A lucky pair of scissors

One of the luckier babies of 2012 was little Maddalena Douse of Lewes, East Sussex, England, who was born last summer at the Royal Sussex Hospital in Brighton.Baby scissors

Maddalena was born at 23 weeks, and weighed only 382 grams, or about 13 1/2 ounces. According to a story in The Sun, a baby weighing less than a pound would not have been considered viable, and the hospital would not have been likely to use extraordinary measures to keep her alive.

However, at her first weigh-in, Maddalena wound up on the scale with a pair of scissors that went unnoticed. Their weight brought her up to that lucky pound. Only when she was already on a ventilator to help her breathe did the hospital staff discover the difference the scissors had made in her weight.

The little girl went home just before Christmas and "is expected to grow into a healthy child," according to the article.

“We never thought we’d ever bring Maddalena home,” said Kate Douse, Maddalena's mother, according to The Sun. “She now weighs 5½ [pounds] and is getting stronger by the day. She’s our little miracle and we’re so glad to have her home in time for Christmas.”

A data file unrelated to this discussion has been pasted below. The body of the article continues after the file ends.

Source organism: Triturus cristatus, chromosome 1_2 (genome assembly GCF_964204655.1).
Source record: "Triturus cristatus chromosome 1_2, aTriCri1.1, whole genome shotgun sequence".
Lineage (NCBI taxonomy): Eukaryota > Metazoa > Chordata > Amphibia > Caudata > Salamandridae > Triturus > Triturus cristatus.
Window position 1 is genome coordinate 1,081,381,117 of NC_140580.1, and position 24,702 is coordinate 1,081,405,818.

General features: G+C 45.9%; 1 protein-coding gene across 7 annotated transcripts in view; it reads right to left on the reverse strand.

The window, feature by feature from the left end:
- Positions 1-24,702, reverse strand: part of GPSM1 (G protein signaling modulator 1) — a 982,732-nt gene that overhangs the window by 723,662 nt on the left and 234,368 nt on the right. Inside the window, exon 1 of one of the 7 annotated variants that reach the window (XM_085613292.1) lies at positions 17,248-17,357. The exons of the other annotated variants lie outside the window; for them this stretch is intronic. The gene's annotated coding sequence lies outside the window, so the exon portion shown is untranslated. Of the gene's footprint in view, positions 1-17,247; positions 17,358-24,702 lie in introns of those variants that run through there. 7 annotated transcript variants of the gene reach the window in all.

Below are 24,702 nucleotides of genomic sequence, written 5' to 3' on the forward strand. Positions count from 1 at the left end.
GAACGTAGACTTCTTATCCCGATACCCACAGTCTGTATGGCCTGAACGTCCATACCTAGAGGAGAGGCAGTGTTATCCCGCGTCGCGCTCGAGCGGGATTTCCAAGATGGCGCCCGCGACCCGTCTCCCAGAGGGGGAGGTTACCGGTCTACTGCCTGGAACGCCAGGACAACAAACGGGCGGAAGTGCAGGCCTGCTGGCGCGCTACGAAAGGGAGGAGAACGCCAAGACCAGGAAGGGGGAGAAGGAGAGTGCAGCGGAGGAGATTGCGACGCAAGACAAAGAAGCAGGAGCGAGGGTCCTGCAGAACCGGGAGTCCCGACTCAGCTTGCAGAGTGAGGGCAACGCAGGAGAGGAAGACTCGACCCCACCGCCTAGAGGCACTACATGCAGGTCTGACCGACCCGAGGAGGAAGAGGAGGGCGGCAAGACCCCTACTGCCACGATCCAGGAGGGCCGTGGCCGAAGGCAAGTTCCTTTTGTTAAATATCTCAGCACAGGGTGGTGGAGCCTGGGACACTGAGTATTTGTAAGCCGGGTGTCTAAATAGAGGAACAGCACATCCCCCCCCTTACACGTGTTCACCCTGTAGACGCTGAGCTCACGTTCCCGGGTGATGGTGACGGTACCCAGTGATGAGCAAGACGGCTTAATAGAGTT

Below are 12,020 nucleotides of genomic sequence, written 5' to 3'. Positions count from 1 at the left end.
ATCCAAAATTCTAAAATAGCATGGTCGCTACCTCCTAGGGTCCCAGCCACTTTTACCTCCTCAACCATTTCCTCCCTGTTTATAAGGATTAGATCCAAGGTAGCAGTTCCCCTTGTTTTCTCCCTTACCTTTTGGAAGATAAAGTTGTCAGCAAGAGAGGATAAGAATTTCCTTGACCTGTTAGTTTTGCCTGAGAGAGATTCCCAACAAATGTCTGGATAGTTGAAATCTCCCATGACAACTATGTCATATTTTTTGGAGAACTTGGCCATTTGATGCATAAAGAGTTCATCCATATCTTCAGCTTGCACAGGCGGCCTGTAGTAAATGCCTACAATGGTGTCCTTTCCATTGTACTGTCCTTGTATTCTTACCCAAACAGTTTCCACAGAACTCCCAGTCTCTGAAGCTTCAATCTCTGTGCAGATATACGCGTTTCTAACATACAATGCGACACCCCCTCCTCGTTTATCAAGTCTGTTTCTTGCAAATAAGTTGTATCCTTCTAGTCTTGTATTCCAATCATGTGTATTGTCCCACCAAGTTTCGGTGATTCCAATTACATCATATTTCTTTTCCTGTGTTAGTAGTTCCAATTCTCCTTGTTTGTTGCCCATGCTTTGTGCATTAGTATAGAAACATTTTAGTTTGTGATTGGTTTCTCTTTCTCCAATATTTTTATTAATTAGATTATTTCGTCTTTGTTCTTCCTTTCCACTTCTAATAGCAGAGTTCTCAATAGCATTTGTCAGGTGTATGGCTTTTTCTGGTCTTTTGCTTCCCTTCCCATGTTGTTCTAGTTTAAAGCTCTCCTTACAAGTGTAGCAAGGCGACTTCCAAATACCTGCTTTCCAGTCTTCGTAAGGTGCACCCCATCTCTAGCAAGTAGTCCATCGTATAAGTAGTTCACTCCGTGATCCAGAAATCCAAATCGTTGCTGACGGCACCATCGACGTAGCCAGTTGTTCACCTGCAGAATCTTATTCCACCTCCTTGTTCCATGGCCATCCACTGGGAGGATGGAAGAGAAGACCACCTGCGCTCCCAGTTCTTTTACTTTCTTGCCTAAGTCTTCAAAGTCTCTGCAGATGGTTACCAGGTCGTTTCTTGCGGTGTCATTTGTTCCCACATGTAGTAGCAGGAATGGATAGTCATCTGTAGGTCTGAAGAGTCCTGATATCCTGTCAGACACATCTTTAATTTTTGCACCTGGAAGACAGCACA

Maddalena had a twin, Isabella, who did not survive.

Babies, stay put!

November is Premature Birth Awareness Month at the March of Dimes, part of an effort to bring down the appalling rate of premature birth in this country, where every minute a baby is born before its time — one in every eight babies born — for a total of 543,000 every year. That's almost 1,500 premature babies born every day, 13 of whom die from complications.

Premature birth — any one that takes place before 37 completed weeks of pregnancy — is the leading cause of infant mortality throughout the world. Babies even a few weeks premature can have health problems that will stay with them for their lifetimes.

In the United States, the rate of premature birth has risen 30 percent in the past 30 years. However, after peaking in 2006, the rate has begun to come down. The March of Dimes thinks its campaign, begun in 2003, had a hand in the decrease.

Premature babies can cost 10 times more to care for than babies born after 37 weeks — $32,325, compared with  $3,325 for full-term infants. The total cost of preterm birth in the United States is $26 million, according to the March of Dimes.

The organization hopes to bring premature births down with increased education for moms and health-care providers, prenatal care and research through its Prematurity Research Initiative.

On Wednesday, Nov. 17, the 8th Annual Premature Birth Awareness Day, the Empire State Building in New York will shine purple, the color assigned to this effort by the March of Dimes.